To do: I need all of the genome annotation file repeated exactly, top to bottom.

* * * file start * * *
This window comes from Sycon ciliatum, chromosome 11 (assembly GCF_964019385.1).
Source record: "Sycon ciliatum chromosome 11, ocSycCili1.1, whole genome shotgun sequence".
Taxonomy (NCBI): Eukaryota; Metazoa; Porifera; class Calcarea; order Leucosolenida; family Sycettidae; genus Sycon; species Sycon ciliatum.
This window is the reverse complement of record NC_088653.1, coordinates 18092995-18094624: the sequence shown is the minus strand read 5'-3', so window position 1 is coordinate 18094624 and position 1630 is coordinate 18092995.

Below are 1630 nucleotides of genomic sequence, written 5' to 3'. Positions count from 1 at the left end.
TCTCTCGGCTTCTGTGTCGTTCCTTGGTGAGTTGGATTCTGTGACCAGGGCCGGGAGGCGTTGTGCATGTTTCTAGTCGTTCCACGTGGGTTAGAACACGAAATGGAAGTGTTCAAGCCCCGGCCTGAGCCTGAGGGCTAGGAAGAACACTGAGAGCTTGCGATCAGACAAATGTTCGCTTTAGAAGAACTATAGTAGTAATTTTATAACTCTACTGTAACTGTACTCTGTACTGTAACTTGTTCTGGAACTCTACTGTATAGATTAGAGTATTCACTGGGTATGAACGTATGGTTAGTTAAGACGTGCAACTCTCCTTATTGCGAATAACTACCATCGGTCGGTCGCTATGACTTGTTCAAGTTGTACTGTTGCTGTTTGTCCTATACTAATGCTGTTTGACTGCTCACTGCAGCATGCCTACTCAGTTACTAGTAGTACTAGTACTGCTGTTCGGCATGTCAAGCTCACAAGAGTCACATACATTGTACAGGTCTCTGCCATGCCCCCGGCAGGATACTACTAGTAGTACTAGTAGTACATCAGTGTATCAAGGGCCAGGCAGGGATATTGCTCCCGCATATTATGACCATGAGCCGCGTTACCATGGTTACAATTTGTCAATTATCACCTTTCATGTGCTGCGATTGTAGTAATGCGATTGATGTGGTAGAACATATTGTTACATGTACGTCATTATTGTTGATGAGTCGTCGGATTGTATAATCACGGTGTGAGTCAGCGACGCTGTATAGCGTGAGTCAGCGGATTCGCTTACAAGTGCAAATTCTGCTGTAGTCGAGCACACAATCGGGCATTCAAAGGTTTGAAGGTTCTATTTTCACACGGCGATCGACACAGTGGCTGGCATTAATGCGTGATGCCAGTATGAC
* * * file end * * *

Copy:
This window comes from Sycon ciliatum, chromosome 11 (assembly GCF_964019385.1).
Source record: "Sycon ciliatum chromosome 11, ocSycCili1.1, whole genome shotgun sequence".
Taxonomy (NCBI): Eukaryota; Metazoa; Porifera; class Calcarea; order Leucosolenida; family Sycettidae; genus Sycon; species Sycon ciliatum.
This window is the reverse complement of record NC_088653.1, coordinates 18092995-18094624: the sequence shown is the minus strand read 5'-3', so window position 1 is coordinate 18094624 and position 1630 is coordinate 18092995.

Below are 1630 nucleotides of genomic sequence, written 5' to 3'. Positions count from 1 at the left end.
TCTCTCGGCTTCTGTGTCGTTCCTTGGTGAGTTGGATTCTGTGACCAGGGCCGGGAGGCGTTGTGCATGTTTCTAGTCGTTCCACGTGGGTTAGAACACGAAATGGAAGTGTTCAAGCCCCGGCCTGAGCCTGAGGGCTAGGAAGAACACTGAGAGCTTGCGATCAGACAAATGTTCGCTTTAGAAGAACTATAGTAGTAATTTTATAACTCTACTGTAACTGTACTCTGTACTGTAACTTGTTCTGGAACTCTACTGTATAGATTAGAGTATTCACTGGGTATGAACGTATGGTTAGTTAAGACGTGCAACTCTCCTTATTGCGAATAACTACCATCGGTCGGTCGCTATGACTTGTTCAAGTTGTACTGTTGCTGTTTGTCCTATACTAATGCTGTTTGACTGCTCACTGCAGCATGCCTACTCAGTTACTAGTAGTACTAGTACTGCTGTTCGGCATGTCAAGCTCACAAGAGTCACATACATTGTACAGGTCTCTGCCATGCCCCCGGCAGGATACTACTAGTAGTACTAGTAGTACATCAGTGTATCAAGGGCCAGGCAGGGATATTGCTCCCGCATATTATGACCATGAGCCGCGTTACCATGGTTACAATTTGTCAATTATCACCTTTCATGTGCTGCGATTGTAGTAATGCGATTGATGTGGTAGAACATATTGTTACATGTACGTCATTATTGTTGATGAGTCGTCGGATTGTATAATCACGGTGTGAGTCAGCGACGCTGTATAGCGTGAGTCAGCGGATTCGCTTACAAGTGCAAATTCTGCTGTAGTCGAGCACACAATCGGGCATTCAAAGGTTTGAAGGTTCTATTTTCACACGGCGATCGACACAGTGGCTGGCATTAATGCGTGATGCCAGTATGAC